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Subject: Problems in Section 5.2

Overview of problems needed to be Fixed in Section 5.2

Section 5.2 is called “reliability of WSDL operations”.

We need to clarify what this means.

We agreed a long time ago that we would not require wsdl for all 
implementations of this spec. At least we agreed that WS reliability 
features should be able to be added to existing WSDL descriptions of web 
services without changing the WSDL.

Well, this is what causes the seeming Conendrum. If we really want to 
talk WSDL speak, then we should describe the entire soap body, including 
our reliability header
Elements. If we did this, the use case Doug wants in 2b would be readily 

One could take an existing wsdl, and transform it into a WSRM capable 
wsdl by adding the soap header elements as input and output parts of the 
wsdl operation, and wsdl binding them to the soap header. This should be 
clarified/ discussed in this section. When the user is not using the 
wsdl, it causes problems in trying to explain how the spec
Works in a BP 1.0 compliant manner (remember bp 1.0 requires wsdl). We 
have been thining of our header elements only as extension elements 
unaware to the user. Well this is what is causing some of our conceptual 

We need to discuss the simplifying limitation of the Respond primitive 
only being used to convey the immediate consumer initiated payload (not 
including the wsrm: response element of the soap header) to be conveyed 
in a wsdl operation output message. This will take it out of the one-way 

 From Doug’s email:
2) Section 5.2 is completely about the producer / consumer interactions
though some of its text has been applied to the RMP use of an underlying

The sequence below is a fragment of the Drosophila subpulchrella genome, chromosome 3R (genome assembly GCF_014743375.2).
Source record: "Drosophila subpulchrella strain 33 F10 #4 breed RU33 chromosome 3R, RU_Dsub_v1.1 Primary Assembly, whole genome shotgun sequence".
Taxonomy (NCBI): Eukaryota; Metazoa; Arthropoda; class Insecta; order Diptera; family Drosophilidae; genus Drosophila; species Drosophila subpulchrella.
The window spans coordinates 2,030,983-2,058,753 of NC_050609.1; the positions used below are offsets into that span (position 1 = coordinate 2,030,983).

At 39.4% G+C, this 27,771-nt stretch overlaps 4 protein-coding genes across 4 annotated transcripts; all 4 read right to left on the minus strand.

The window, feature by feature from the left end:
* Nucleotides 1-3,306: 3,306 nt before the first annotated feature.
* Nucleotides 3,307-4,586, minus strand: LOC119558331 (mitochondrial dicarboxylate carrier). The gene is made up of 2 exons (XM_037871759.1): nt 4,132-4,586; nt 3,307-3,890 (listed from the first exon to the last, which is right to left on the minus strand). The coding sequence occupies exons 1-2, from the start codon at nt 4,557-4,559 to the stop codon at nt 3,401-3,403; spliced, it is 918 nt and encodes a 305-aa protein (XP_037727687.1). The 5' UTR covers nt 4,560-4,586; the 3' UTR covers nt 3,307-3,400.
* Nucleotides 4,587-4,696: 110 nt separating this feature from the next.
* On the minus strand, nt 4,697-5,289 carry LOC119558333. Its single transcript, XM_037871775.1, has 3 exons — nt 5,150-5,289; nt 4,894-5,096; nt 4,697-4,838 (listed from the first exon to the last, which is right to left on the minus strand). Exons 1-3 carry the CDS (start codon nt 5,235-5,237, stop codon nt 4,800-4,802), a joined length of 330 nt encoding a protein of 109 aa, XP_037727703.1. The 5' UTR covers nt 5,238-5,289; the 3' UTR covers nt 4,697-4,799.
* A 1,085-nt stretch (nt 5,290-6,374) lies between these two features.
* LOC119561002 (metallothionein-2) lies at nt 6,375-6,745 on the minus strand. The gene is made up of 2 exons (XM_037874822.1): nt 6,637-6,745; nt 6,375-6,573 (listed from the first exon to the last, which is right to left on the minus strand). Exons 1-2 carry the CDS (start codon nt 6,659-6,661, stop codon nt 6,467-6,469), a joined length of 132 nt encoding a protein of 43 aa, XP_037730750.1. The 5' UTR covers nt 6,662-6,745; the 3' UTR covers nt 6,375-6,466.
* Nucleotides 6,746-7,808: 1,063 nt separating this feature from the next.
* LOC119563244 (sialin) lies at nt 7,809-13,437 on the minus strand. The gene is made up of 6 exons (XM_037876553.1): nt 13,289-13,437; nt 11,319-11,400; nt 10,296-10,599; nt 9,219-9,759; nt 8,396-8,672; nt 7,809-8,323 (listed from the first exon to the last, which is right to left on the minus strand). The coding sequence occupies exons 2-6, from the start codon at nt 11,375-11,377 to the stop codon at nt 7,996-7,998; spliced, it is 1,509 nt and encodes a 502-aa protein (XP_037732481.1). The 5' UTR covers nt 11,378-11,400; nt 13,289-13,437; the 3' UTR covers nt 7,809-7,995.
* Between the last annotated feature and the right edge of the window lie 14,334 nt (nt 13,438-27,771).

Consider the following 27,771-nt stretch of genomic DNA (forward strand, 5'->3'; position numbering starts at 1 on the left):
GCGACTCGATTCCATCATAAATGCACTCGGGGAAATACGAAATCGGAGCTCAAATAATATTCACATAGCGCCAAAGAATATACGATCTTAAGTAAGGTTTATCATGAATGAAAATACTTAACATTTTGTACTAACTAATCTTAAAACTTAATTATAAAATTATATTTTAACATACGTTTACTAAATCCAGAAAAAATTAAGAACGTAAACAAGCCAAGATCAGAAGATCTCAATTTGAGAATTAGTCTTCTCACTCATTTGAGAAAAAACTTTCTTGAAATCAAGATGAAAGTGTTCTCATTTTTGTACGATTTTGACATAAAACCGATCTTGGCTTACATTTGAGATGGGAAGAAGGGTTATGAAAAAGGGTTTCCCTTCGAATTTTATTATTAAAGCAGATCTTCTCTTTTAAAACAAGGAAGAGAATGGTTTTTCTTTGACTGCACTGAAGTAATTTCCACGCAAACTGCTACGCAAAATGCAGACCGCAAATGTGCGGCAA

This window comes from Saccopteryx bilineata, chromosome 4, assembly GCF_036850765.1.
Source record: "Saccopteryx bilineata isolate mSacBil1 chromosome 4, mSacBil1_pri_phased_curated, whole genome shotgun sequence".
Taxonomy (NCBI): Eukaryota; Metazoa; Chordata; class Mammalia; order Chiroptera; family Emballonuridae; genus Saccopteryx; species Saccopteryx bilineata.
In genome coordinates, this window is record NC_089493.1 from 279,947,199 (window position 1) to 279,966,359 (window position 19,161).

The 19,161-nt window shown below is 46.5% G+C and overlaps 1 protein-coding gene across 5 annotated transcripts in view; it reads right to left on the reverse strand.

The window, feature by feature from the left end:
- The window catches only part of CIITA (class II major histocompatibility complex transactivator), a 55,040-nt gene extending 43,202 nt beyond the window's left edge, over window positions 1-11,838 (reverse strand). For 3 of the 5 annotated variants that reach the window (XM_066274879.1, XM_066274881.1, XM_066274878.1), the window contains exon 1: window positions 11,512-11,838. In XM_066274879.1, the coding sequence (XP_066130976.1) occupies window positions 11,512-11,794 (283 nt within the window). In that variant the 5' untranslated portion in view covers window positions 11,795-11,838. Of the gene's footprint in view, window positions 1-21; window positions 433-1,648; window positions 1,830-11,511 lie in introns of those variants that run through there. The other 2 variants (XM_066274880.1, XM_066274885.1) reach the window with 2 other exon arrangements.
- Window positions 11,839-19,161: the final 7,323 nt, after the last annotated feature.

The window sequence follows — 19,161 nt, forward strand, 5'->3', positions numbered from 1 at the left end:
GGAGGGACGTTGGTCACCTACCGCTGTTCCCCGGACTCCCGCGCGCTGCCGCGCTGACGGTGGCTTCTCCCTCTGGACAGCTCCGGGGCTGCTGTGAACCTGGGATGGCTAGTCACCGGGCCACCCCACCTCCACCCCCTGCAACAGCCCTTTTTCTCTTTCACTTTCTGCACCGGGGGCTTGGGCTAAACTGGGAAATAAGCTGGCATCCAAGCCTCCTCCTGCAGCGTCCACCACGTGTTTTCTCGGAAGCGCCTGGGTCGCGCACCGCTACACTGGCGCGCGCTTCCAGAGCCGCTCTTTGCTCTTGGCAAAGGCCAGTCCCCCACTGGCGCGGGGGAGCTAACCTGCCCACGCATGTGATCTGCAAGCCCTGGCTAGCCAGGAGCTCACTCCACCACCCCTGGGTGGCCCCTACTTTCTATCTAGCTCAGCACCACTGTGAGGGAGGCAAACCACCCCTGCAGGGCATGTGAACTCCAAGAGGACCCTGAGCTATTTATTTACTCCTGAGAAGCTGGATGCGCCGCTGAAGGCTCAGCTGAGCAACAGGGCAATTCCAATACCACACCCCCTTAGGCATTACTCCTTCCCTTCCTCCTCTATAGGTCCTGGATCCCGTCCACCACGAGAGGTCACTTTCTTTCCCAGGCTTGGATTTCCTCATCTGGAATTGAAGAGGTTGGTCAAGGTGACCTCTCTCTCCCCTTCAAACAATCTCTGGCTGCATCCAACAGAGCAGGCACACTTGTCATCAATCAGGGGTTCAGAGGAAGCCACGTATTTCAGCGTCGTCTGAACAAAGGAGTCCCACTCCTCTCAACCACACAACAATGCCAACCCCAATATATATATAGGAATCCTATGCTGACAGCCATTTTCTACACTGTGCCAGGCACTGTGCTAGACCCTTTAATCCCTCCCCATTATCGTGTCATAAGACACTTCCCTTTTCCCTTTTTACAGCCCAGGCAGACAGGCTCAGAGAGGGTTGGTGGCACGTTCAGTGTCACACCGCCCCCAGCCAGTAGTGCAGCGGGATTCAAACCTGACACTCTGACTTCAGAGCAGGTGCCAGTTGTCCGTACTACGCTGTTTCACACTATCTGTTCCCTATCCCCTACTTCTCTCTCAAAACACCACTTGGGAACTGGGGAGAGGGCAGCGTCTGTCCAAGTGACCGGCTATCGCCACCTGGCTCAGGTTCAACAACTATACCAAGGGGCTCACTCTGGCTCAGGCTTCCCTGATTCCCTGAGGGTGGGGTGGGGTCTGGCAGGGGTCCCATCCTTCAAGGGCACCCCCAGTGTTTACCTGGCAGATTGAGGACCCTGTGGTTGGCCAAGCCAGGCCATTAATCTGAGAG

protocol. The matrix in section 5.2 states that all RM-Reply patterns
may be used with consumer-generated payload(s) or application responses
on the receiving RMP side. However, the callback and poll RM-Reply
patterns provide multiple opportunities to return payload information
(as they are currently described, see (1) above) and the specification
does not describe which option is recommended. Our new Respond
operation (possibly restricted to specific RM-Reply pattern choices)
must be mapped to the underlying protocol at least as far as timing is
concerned. We may also decide to further restrict when the consumer may
invoke the Respond operation.

Doug has hit a nail in a soft spot of our spec. I will explain further 

2a) The sentence “However, an RMP is not requried to disinguish WSDL
operation types.” [please note new spelling errors] was introduced in
a recent edit to section 5.2, enshrining an assumption a few of the TC
had previously made. This assumption contradicts the complete control
an RMP has over the bits on the wire. The consumer may or may not
provide payload information (the consumer interface may be described
using either a request-response or a one-way operation type). Even if
the receiving RMP is only passing the information through, it must be
aware of when to wait for the consumer to invoke the Respond operation.
This sentence should be removed.

I think that if a user really does the complete WSDL to express what is 
going on with
WS-Reliability, the WSDL description of an operation would have an input 
message with a wsrm:request element as one part, and the request payload 
expressed as one or more additional message parts. The SOAP binding for 
this would bind the wsrm:request element to the soap header and the 
request payload parts to the soap body. The wsdl operation output 
message will have one part for the wsrm:response element, and (possibly 
) a response payload to be bound to the soap body of the underlying http 

Now the Respond operation should be limited to the scope of the part of 
the output message which is bound to the soap body.

Note: that the use of the terms” one way wsdl operation” are confusing 
the issue here. The way I have described it above, the user can write 
the wsdl so that an operation without response payload, may carry a 
wsrm:response element in the soap header of the underlying http response.

Please respond with any comments/ suggestions.

Tom Rutt	email: tom@coastin.com; trutt@us.fujitsu.com
Tel: +1 732 801 5744          Fax: +1 732 774 5133

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